Health benefit exchange. Two, to provide the future Medicaid eligibility. Determinations will be made by the state rather than the federally facilitated exchange. Three, to reject the Affordable Care Act ??? Medicaid expansion. [SPEAKER CHANGE]: Senator Apodaca is recognized to explain the bill. [SPEAKER CHANGE]: Mr. President, thank you very much. Members. I was driving down today and I was lucky enough to have my wife come with me, and all the way down the mountain, she’s telling me how I should drive. What I’m doing wrong. I’m going too fast, I’m too close to the center, I’m doing this, I’m doing that. We pull over and go to a rest area. And finally, I just said, you know what, if you can do it better, just drive. I’m tired of it. So she drove. But it reminded me of what we’re talking about tonight. Very similar to federal government coming down and saying, okay, we want you to do this, we want to be your partner, but you have to do it this way, we want to go this way, and we want to do. You know what, if you want to do it, do it the way you want to do it. Leave us out of the equation. And basically, that’s what this bill does. It’s not complicated. We’re just saying to Washington, if you want to do this, do it your way. Now this bill, as the bill reader read, it’s pretty self-explanatory. Part One specifically states no state exchange. Part Two, it does leave individual Medicaid eligibility decisions with the state of North Carolina, where it belongs. And part Three, optional Medicaid coverage will not be expanded. That’s the crux of this bill. The comments that we’ve been rushing this bill, we’ve done this, we’ve done that. Folks, this has been around almost three years now. We all know what’s in it. We all know about the Affordable Health Care Act, or as some of us call it, the Unaffordable Health Care Act. And we’re gonna find out as we go on down the road what this means to us. But tonight, this is what we have, and with that Mr. President, I’d like to, if I may, defer to Senator Brunstetter for a few more comments on the appropriation side of this, or lack of, and thank you. [SPEAKER CHANGES]: Thank you, Senator. Senator Brunstetter, you have the floor. [SPEAKER CHANGES]: Thank you. There is little question that Medicaid and our Medicaid overruns have dominated the discussions in this chamber regarding our appropriations budget and process. The problems that we’re having with Medicaid are a cancer that are affecting the rest of our budget. When we have to come in and bail out Medicaid, we’re taking money from every other priority that each of you value. The shortfalls have been around for a while. 2009 and ’10, 335 million; ’10 and ’11, 600 million; ’11 and ’12, 500 million. Serious short falls that require bailouts at the end of every year. Now the General Assembly is moving to fix Medicaid. This body, in the budget this past year, ordered an audit. And you saw the audit released by the state auditor last week, with a number of suggestions that I think the governors agreed with, and the new Secretary of DHHS has agreed with. And they’re starting to work on getting our Medicaid system fixed. We increased our staffing at the General Assembly and at the governor’s office, and expertise, so we could understand the Medicaid system and process better. Senator Apodaca mentioned that one of the problems is that our hands are tied by the federal government when it comes to managing Medicaid. Now, we have a history of very uncomfortable partnerships with the federal government, whether it’s in Medicaid or elsewhere. We’ve seen just recently long term delays on approvals of plan amendments when we try to manage our own program. We’ve seen them sue us, or threaten to sue us recently that is caused hundreds of millions of dollars in settlements. Now I appreciate the motivation of people who would like to see Medicaid expanded, and serve other North Carolinians. But, it seems to me that expanding Medicaid, which is a broken system, and broken process by over 30%, makes no sense at all. It’s going to result in that program imploding, and then nobody.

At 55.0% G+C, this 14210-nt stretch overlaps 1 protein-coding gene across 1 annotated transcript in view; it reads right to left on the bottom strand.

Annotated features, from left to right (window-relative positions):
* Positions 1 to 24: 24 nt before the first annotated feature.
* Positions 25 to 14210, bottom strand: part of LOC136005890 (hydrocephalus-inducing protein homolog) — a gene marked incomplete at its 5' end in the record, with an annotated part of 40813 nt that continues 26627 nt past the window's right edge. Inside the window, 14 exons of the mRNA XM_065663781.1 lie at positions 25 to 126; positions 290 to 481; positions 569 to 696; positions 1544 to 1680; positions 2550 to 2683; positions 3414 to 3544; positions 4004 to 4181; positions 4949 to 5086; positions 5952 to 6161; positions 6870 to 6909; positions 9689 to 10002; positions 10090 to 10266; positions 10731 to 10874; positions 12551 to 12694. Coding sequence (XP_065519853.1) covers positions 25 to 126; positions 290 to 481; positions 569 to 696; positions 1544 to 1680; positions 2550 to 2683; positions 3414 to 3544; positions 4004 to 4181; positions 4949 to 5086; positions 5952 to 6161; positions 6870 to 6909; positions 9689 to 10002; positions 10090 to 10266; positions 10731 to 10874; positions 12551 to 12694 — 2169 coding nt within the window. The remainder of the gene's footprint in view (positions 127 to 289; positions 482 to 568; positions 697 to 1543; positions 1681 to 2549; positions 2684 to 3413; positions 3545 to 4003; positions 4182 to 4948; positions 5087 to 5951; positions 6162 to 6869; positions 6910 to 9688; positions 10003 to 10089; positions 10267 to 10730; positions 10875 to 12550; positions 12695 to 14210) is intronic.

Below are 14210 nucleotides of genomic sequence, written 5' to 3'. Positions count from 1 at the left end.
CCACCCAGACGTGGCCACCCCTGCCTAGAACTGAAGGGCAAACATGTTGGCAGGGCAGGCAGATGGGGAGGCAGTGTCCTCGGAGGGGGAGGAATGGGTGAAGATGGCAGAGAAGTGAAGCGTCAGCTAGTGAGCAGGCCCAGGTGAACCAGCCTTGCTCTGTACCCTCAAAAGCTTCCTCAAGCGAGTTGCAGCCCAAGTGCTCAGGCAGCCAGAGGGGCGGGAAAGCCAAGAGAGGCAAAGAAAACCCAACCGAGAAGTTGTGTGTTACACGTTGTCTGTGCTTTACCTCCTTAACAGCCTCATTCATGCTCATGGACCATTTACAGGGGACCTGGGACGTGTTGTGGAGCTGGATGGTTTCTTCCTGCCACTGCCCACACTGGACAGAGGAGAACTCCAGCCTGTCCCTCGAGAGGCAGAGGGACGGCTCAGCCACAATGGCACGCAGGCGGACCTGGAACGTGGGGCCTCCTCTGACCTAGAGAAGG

Representative: …is going to get the coverage they need. We need to get our Medicaid system fixed before we ever start talking about expansion. Speaker: Thank you senator. Any further discussion or debate? Senator Hines, for what purpose do you rise? Representative: To speak on the bill. Speaker: You have the floor senator. Representative: Ladies and gentleman of the senate, quite frankly, we as a state cannot afford the expansion of Medicaid and to issue a state based exchange. Estimates that we have from the department right now indicate that the expansion of Medicaid over the first seven year period will cost us and addition $1 billion in state funds $600 million of that will come from a wood working effect: individuals who are eligible under the current system, but not covered, when they come in under the new eligibility, are not reimbursed at the higher federal rate, but at the current rate. We also have $400 million, over that same time period, in additional costs that are not reimbursed by the federal government in the first few years. The real costs come in 2020, when we do not know what the reimbursement rates will be. Just to drop that to the 90% rates, starts adding $100 million more a year that we are required to come up with just to make these payments. You find the same existing under our exchange. Current estimates to run an exchange in NC is $100 million a year in operation in the firs year, that grows exponentially. The costs will be asked to pass onto the tax payers. Now the federal government comes along with both programs with some nice baits and switches: numbers of 100% reimbursement for the first year, the second year, or grant money that makes it all possible, but that goes away, that disappears, and we will continue to saddle the citizens of this state with a large burden that we did not for, but will be required to make those additional cuts to make it happen. Just last week, we saw in our department, which, in general says, if nothing else, that we cannot run our current system in an efficient manner. Why do we want to begin to believe that we can undertake such a massive expansion of a broke system. Speaker: Senator McKissick, for what purpose do you rise? Representative: To speak on the bill. Speaker: You have the floor senator. Representative: Senator Hines you ask that rhetorical question: should we expand Medicaid; but I would reverse it: why shouldn’t we cover 500,000 people in this state that currently do not have health insurance coverage - 95% do not – 500,000 people you are talking about? What will the burden be upon our hospitals in this state who are providing care, because one thing we know sir, is that when this affordable care act was passed, it was logically assumed by the states that it was bad Medicaid. If it does not happen then the money that goes to the hospitals to help them provide, will be substantially reduced an eradicated. The care that they provide will provide a substantial burden and hardship for many of those institutions, particularly the institutions in rural areas which unduly care for those in the state. So, do we have a duty? Do we care about what happens to them, because those subsidies, there in the past, will not be there. This is going to put a distortion on hospitals that were so deeply concerned about not expanding Medicaid coverage, that many of them came together and explored the idea of what they could do to make it happen. Many of them even explored the concept of coming up with a whole harmless concept so they would not be burdened in the event that after that period